September/October 2020 Newsletter
In order to better collect and analyze data, Budburst has combined our one-time and life-cycle phenology observation protocols into one phenology observation protocol. This observation protocol can be used for plants that you see once or visit regularly. This new form still records plant name and location as well as observation date and phenology, but no longer requires life-cycle observers to go back and edit reports in order to add new observations. Now when phenology changes occur on a plant you are monitoring, you can just submit a phenology observation. As multiple phenology observations are submitted on a plant you see regularly, we can better gauge changes to a plant's full life cycle.

Updated printable report forms are available below and all observations can be uploaded at
Wildflowers and Herbs - Phenology Observation Form
Deciduous Trees and Shrubs - Phenology Observation Form
Conifer Trees and Shrubs - Phenology Observation Form
Broadleaf Evergreens - Phenology Observation Form
New Curriculum Resources for Educators
Budburst has developed curriculum resources for Grades 3-5 to facilitate the integration of Budburst phenology observations into classrooms for both hybrid or remote learning. Through 7 different lessons students will become Budburst community scientists and study the timing of seasonal life events in plants.
Phenologically speaking...
This September many native plants are getting ready for fall. Is this YOUR favorite season of the year? Below are a variety of autumnal selections featuring each of the Budburst plant groups. Let's do some observing!
Plant Quiz! Answer bottom of newsletter. Hint: This plant's leaves turn more purple in the fall than others of its genus.
Scientist Spotlight
Meet Dr. Christa Mulder, a Professor of Ecology in the Department of Biology & Wildlife and Institute of Arctic Biology, both at the University of Alaska Fairbanks.

Christa's research focuses on "how plants in the far North are responding to the rapid changes in their environment, especially when it comes to reproduction." She works on plants with fleshy fruits, more commonly termed berries. These fruits are important for boreal and arctic mammals and birds, as well as people, especially those living in rural communities where fresh fruit is scarce and expensive.
Photo by Katie Spellman
Right now Christa is trying to answer two questions: Almost all boreal and arctic plants form their flower buds at least a year before they flower, so how does a warming climate affect bud development in the year before flowering? And, earlier springs lead to earlier fruit production in the fall. How does early ripening and warmer, possibly wetter, fall conditions affect whether fruits stay on plants in the fall and winter? This last question matters to animals with few food options in winter and spring.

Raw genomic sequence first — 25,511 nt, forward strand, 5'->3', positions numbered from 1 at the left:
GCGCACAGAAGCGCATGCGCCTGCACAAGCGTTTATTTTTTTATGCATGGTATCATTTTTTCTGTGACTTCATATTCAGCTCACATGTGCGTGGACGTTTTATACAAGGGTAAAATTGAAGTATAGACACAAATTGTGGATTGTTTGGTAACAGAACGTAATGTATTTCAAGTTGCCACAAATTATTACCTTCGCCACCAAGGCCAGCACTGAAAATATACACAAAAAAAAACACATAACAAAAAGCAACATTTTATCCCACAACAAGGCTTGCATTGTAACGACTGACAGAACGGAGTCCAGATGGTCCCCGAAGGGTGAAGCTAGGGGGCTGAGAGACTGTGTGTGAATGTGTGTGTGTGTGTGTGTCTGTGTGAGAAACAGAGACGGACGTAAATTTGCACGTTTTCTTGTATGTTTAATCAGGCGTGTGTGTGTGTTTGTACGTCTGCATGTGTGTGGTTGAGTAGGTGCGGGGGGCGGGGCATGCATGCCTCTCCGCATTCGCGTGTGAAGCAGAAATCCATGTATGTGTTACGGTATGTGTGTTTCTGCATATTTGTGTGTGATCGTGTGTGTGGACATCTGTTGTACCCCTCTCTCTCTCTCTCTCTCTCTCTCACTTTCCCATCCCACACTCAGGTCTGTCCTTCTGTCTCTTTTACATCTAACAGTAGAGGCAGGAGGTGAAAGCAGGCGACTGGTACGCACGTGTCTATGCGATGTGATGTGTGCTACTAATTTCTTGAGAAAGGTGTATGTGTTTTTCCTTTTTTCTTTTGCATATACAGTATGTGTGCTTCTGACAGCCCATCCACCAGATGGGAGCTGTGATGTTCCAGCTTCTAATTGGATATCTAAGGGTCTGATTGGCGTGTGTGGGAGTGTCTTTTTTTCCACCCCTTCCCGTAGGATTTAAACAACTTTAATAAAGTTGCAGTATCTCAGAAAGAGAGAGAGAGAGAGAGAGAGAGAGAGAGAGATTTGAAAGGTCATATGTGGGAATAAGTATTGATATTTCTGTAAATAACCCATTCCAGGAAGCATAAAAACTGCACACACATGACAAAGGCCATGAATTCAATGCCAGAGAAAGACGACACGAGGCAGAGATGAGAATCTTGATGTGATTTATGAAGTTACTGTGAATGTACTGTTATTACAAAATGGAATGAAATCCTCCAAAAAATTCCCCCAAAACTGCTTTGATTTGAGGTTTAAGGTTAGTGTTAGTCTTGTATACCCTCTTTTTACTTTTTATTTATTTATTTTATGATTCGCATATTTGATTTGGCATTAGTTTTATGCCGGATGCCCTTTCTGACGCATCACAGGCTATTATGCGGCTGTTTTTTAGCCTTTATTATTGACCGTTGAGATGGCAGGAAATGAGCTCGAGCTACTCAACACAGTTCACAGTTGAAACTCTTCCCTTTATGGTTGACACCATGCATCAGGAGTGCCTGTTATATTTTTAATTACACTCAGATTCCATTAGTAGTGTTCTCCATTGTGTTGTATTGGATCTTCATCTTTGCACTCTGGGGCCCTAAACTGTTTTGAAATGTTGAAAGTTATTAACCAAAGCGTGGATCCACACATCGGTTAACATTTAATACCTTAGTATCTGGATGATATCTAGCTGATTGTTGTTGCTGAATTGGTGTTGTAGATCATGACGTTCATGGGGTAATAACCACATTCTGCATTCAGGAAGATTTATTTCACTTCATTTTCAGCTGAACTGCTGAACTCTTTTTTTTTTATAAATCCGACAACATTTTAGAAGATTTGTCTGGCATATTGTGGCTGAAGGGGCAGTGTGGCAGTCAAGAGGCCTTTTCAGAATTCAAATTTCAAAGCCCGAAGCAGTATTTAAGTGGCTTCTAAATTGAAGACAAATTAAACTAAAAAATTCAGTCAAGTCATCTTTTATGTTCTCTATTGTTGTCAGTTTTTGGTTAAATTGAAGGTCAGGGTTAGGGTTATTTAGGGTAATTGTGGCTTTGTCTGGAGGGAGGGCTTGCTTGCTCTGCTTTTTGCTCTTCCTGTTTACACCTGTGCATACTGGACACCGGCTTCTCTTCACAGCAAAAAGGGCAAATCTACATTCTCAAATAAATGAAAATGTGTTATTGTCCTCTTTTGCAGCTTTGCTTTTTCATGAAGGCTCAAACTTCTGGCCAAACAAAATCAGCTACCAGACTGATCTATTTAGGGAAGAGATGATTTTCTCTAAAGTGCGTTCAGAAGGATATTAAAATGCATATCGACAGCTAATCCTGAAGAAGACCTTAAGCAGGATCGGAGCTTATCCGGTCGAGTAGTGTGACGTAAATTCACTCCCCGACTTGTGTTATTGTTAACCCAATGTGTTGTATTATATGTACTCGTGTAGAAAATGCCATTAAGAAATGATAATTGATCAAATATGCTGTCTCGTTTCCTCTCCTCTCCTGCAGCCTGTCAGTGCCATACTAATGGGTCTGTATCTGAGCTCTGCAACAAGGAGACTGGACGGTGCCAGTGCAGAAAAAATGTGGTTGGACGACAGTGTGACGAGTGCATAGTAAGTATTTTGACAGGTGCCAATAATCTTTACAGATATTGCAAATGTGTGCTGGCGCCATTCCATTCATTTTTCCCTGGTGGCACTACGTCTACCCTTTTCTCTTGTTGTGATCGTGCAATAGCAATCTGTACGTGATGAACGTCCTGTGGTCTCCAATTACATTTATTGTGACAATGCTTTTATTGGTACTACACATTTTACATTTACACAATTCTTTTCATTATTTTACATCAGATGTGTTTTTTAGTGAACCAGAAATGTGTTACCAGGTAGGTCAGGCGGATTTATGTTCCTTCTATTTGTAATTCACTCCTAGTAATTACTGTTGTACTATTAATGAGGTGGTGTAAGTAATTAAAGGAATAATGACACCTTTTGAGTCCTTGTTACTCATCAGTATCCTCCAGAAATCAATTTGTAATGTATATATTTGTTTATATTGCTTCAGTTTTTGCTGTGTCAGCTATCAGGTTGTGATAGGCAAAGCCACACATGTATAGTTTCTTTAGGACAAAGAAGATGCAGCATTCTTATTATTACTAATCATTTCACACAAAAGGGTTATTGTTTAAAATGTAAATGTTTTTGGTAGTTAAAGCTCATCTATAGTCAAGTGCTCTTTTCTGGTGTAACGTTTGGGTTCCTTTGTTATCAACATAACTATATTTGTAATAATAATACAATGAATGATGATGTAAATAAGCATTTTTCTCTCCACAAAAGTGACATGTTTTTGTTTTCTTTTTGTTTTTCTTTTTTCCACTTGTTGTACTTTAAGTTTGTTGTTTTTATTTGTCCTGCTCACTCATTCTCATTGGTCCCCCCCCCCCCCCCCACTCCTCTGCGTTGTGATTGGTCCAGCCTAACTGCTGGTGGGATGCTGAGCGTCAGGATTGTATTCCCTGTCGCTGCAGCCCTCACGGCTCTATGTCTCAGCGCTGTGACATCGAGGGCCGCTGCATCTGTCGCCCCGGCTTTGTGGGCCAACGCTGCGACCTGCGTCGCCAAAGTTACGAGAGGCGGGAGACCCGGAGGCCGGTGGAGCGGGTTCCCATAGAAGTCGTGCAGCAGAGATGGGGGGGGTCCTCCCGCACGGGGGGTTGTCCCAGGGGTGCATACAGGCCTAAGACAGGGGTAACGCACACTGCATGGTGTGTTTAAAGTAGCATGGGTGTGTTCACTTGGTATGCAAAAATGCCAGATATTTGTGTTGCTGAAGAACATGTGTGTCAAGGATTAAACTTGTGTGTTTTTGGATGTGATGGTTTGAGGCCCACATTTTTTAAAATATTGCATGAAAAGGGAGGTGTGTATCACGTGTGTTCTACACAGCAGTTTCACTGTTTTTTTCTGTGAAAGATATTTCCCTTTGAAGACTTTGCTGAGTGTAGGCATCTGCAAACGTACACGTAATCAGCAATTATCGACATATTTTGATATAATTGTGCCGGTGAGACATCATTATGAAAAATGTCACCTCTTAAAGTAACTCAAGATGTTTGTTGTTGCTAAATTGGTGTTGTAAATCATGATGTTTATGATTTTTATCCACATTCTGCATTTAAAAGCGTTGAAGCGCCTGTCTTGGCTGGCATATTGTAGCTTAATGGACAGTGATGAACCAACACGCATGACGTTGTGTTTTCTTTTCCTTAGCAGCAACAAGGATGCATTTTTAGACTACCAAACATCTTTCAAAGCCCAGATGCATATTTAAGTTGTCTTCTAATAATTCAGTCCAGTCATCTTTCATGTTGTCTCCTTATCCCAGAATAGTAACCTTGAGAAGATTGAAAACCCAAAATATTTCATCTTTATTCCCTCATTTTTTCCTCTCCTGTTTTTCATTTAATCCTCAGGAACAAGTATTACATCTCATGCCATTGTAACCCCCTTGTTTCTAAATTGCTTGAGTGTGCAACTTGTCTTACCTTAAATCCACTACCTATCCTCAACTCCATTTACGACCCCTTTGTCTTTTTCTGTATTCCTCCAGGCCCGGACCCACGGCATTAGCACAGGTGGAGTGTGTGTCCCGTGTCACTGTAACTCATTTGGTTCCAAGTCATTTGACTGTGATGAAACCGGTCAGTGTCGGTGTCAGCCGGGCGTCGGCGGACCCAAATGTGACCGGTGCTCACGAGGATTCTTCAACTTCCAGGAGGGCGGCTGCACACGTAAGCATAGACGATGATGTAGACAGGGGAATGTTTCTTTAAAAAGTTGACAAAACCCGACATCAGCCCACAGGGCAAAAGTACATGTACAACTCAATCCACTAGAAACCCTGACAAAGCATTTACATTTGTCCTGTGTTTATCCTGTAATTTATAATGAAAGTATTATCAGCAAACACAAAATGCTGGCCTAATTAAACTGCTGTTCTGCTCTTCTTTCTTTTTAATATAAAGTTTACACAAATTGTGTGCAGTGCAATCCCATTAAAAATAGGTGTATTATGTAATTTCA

Photo by Anne Ruggles
Christa does much of her work in Fairbanks, Alaska, but collaborates with people, from kids to adults, all over Alaska. Up North is a good place to look at phenology because the climate is changing rapidly and boreal forests are understudied. Christa can also compare how things are changing in the very different Alaskan environments, from the tundra in the north of the state to the temperate rainforest in the southern part.
Christa and her colleagues, Pam Diggle and Eileen Schaub, I found that for lowbush cranberries (Vaccinium vitis-idaea, also known as lingonberry), warming the immature flower buds the year before the plants flower, delays flowering the following spring. Christa said "I first had an inkling of that from looking at long-term trends of flowering plants, but confirming it experimentally (by sticking plants in little greenhouses with the tops cut off) was pretty exciting! It helps explain why these plants have not changed their flowering time much despite the increase in temperatures in the regions where they occur."
Photo by Anne Ruggles
This month's EcoQuest focuses on the search for New England asters and invasive Silver grass. Help find these plants and Budburst can inform the Chicago Park District, the Forest Preserves of Cook County, and other land managers!
Next month's EcoQuest focuses on the search for remaining ash trees and invasive Burning bush.
Plant Quiz Answer
White ash fall color ranges from yellow to deep purple and maroon. Its wood is often used for timber or more famously to make baseball bats. Like other ash trees in North America, it is threatened by the emerald ash borer.